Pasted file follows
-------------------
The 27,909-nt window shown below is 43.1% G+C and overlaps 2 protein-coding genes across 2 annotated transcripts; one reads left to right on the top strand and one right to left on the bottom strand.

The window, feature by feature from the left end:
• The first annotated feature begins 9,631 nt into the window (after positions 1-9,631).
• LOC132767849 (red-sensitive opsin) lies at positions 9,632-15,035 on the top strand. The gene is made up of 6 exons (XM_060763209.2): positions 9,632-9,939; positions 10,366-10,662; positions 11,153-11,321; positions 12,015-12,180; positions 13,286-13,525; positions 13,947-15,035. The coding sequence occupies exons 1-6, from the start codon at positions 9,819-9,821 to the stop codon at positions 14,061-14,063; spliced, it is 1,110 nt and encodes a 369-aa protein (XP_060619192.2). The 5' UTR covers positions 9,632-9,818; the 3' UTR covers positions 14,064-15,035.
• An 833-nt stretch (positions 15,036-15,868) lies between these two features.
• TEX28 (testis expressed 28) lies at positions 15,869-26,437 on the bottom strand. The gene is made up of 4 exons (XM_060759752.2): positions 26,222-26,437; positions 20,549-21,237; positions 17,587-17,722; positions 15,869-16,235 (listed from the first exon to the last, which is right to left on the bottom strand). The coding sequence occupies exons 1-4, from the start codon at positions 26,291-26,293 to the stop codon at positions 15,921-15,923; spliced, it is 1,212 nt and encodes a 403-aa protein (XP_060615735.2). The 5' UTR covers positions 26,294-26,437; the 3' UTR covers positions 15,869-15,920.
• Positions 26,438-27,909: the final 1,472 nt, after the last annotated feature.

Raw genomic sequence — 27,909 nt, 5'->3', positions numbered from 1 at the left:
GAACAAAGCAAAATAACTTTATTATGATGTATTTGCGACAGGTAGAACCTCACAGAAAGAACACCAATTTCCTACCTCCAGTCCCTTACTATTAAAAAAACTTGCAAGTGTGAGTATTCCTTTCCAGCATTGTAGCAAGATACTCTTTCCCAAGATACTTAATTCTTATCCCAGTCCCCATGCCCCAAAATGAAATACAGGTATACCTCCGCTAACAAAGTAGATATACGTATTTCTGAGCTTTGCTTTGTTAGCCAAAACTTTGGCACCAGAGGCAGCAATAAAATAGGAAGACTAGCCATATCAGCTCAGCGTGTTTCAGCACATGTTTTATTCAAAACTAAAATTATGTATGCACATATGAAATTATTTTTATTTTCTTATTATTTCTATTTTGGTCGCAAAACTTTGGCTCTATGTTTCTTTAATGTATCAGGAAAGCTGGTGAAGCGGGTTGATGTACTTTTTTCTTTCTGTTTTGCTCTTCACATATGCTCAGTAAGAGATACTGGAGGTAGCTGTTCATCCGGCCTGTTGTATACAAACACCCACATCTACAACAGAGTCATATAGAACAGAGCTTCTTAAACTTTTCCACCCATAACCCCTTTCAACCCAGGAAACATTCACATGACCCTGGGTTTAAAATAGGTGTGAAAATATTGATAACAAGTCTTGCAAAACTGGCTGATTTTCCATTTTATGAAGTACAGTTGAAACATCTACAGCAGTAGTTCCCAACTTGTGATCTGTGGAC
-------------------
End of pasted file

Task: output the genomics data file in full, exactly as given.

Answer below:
The 27,909-nt window shown below is 43.1% G+C and overlaps 2 protein-coding genes across 2 annotated transcripts; one reads left to right on the top strand and one right to left on the bottom strand.

The window, feature by feature from the left end:
• The first annotated feature begins 9,631 nt into the window (after positions 1-9,631).
• LOC132767849 (red-sensitive opsin) lies at positions 9,632-15,035 on the top strand. The gene is made up of 6 exons (XM_060763209.2): positions 9,632-9,939; positions 10,366-10,662; positions 11,153-11,321; positions 12,015-12,180; positions 13,286-13,525; positions 13,947-15,035. The coding sequence occupies exons 1-6, from the start codon at positions 9,819-9,821 to the stop codon at positions 14,061-14,063; spliced, it is 1,110 nt and encodes a 369-aa protein (XP_060619192.2). The 5' UTR covers positions 9,632-9,818; the 3' UTR covers positions 14,064-15,035.
• An 833-nt stretch (positions 15,036-15,868) lies between these two features.
• TEX28 (testis expressed 28) lies at positions 15,869-26,437 on the bottom strand. The gene is made up of 4 exons (XM_060759752.2): positions 26,222-26,437; positions 20,549-21,237; positions 17,587-17,722; positions 15,869-16,235 (listed from the first exon to the last, which is right to left on the bottom strand). The coding sequence occupies exons 1-4, from the start codon at positions 26,291-26,293 to the stop codon at positions 15,921-15,923; spliced, it is 1,212 nt and encodes a 403-aa protein (XP_060615735.2). The 5' UTR covers positions 26,294-26,437; the 3' UTR covers positions 15,869-15,920.
• Positions 26,438-27,909: the final 1,472 nt, after the last annotated feature.

Raw genomic sequence — 27,909 nt, 5'->3', positions numbered from 1 at the left:
GAACAAAGCAAAATAACTTTATTATGATGTATTTGCGACAGGTAGAACCTCACAGAAAGAACACCAATTTCCTACCTCCAGTCCCTTACTATTAAAAAAACTTGCAAGTGTGAGTATTCCTTTCCAGCATTGTAGCAAGATACTCTTTCCCAAGATACTTAATTCTTATCCCAGTCCCCATGCCCCAAAATGAAATACAGGTATACCTCCGCTAACAAAGTAGATATACGTATTTCTGAGCTTTGCTTTGTTAGCCAAAACTTTGGCACCAGAGGCAGCAATAAAATAGGAAGACTAGCCATATCAGCTCAGCGTGTTTCAGCACATGTTTTATTCAAAACTAAAATTATGTATGCACATATGAAATTATTTTTATTTTCTTATTATTTCTATTTTGGTCGCAAAACTTTGGCTCTATGTTTCTTTAATGTATCAGGAAAGCTGGTGAAGCGGGTTGATGTACTTTTTTCTTTCTGTTTTGCTCTTCACATATGCTCAGTAAGAGATACTGGAGGTAGCTGTTCATCCGGCCTGTTGTATACAAACACCCACATCTACAACAGAGTCATATAGAACAGAGCTTCTTAAACTTTTCCACCCATAACCCCTTTCAACCCAGGAAACATTCACATGACCCTGGGTTTAAAATAGGTGTGAAAATATTGATAACAAGTCTTGCAAAACTGGCTGATTTTCCATTTTATGAAGTACAGTTGAAACATCTACAGCAGTAGTTCCCAACTTGTGATCTGTGGAC